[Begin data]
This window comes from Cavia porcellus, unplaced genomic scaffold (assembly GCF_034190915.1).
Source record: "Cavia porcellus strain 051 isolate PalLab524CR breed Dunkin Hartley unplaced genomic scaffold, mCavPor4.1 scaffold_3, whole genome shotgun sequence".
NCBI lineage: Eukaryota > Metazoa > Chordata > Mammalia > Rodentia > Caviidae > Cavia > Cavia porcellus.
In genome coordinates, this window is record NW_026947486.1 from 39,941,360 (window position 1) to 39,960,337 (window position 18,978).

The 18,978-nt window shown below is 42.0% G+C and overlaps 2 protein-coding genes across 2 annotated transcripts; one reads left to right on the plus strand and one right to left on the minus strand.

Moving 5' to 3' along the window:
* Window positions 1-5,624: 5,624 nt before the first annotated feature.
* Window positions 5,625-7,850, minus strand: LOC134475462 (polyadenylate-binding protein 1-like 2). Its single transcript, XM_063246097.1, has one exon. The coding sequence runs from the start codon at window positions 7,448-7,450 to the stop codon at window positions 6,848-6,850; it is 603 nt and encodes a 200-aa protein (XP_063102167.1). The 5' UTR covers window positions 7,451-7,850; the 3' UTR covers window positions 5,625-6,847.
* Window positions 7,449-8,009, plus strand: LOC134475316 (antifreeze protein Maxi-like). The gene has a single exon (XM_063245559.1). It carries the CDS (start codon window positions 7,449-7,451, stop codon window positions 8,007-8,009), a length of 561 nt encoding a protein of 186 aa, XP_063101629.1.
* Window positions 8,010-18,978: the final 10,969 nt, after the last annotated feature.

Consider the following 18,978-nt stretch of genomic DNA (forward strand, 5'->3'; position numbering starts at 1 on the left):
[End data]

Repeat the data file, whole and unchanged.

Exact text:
This window comes from Cavia porcellus, unplaced genomic scaffold (assembly GCF_034190915.1).
Source record: "Cavia porcellus strain 051 isolate PalLab524CR breed Dunkin Hartley unplaced genomic scaffold, mCavPor4.1 scaffold_3, whole genome shotgun sequence".
NCBI lineage: Eukaryota > Metazoa > Chordata > Mammalia > Rodentia > Caviidae > Cavia > Cavia porcellus.
In genome coordinates, this window is record NW_026947486.1 from 39,941,360 (window position 1) to 39,960,337 (window position 18,978).

The 18,978-nt window shown below is 42.0% G+C and overlaps 2 protein-coding genes across 2 annotated transcripts; one reads left to right on the plus strand and one right to left on the minus strand.

Moving 5' to 3' along the window:
* Window positions 1-5,624: 5,624 nt before the first annotated feature.
* Window positions 5,625-7,850, minus strand: LOC134475462 (polyadenylate-binding protein 1-like 2). Its single transcript, XM_063246097.1, has one exon. The coding sequence runs from the start codon at window positions 7,448-7,450 to the stop codon at window positions 6,848-6,850; it is 603 nt and encodes a 200-aa protein (XP_063102167.1). The 5' UTR covers window positions 7,451-7,850; the 3' UTR covers window positions 5,625-6,847.
* Window positions 7,449-8,009, plus strand: LOC134475316 (antifreeze protein Maxi-like). The gene has a single exon (XM_063245559.1). It carries the CDS (start codon window positions 7,449-7,451, stop codon window positions 8,007-8,009), a length of 561 nt encoding a protein of 186 aa, XP_063101629.1.
* Window positions 8,010-18,978: the final 10,969 nt, after the last annotated feature.

Consider the following 18,978-nt stretch of genomic DNA (forward strand, 5'->3'; position numbering starts at 1 on the left):